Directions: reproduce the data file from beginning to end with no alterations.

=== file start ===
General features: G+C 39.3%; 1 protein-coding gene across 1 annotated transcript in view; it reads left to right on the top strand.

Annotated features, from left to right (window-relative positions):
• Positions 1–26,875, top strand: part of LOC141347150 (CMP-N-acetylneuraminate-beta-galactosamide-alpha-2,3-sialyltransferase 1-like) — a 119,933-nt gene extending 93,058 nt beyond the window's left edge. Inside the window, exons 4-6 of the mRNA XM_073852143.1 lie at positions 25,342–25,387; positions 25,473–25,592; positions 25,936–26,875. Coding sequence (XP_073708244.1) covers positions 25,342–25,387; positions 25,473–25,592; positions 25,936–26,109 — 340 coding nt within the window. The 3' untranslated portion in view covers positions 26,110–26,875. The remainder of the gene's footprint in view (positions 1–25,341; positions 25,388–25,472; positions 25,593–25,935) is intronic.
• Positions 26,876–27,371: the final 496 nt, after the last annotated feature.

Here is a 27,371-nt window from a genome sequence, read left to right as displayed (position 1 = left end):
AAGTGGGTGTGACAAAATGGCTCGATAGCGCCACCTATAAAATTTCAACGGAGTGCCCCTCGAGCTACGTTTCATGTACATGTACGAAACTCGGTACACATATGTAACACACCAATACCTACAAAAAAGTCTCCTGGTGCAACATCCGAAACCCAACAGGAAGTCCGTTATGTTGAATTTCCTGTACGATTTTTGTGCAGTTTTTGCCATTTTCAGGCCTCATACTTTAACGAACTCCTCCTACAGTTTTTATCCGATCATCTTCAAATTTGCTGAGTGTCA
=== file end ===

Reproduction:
General features: G+C 39.3%; 1 protein-coding gene across 1 annotated transcript in view; it reads left to right on the top strand.

Annotated features, from left to right (window-relative positions):
• Positions 1–26,875, top strand: part of LOC141347150 (CMP-N-acetylneuraminate-beta-galactosamide-alpha-2,3-sialyltransferase 1-like) — a 119,933-nt gene extending 93,058 nt beyond the window's left edge. Inside the window, exons 4-6 of the mRNA XM_073852143.1 lie at positions 25,342–25,387; positions 25,473–25,592; positions 25,936–26,875. Coding sequence (XP_073708244.1) covers positions 25,342–25,387; positions 25,473–25,592; positions 25,936–26,109 — 340 coding nt within the window. The 3' untranslated portion in view covers positions 26,110–26,875. The remainder of the gene's footprint in view (positions 1–25,341; positions 25,388–25,472; positions 25,593–25,935) is intronic.
• Positions 26,876–27,371: the final 496 nt, after the last annotated feature.

Here is a 27,371-nt window from a genome sequence, read left to right as displayed (position 1 = left end):
AAGTGGGTGTGACAAAATGGCTCGATAGCGCCACCTATAAAATTTCAACGGAGTGCCCCTCGAGCTACGTTTCATGTACATGTACGAAACTCGGTACACATATGTAACACACCAATACCTACAAAAAAGTCTCCTGGTGCAACATCCGAAACCCAACAGGAAGTCCGTTATGTTGAATTTCCTGTACGATTTTTGTGCAGTTTTTGCCATTTTCAGGCCTCATACTTTAACGAACTCCTCCTACAGTTTTTATCCGATCATCTTCAAATTTGCTGAGTGTCA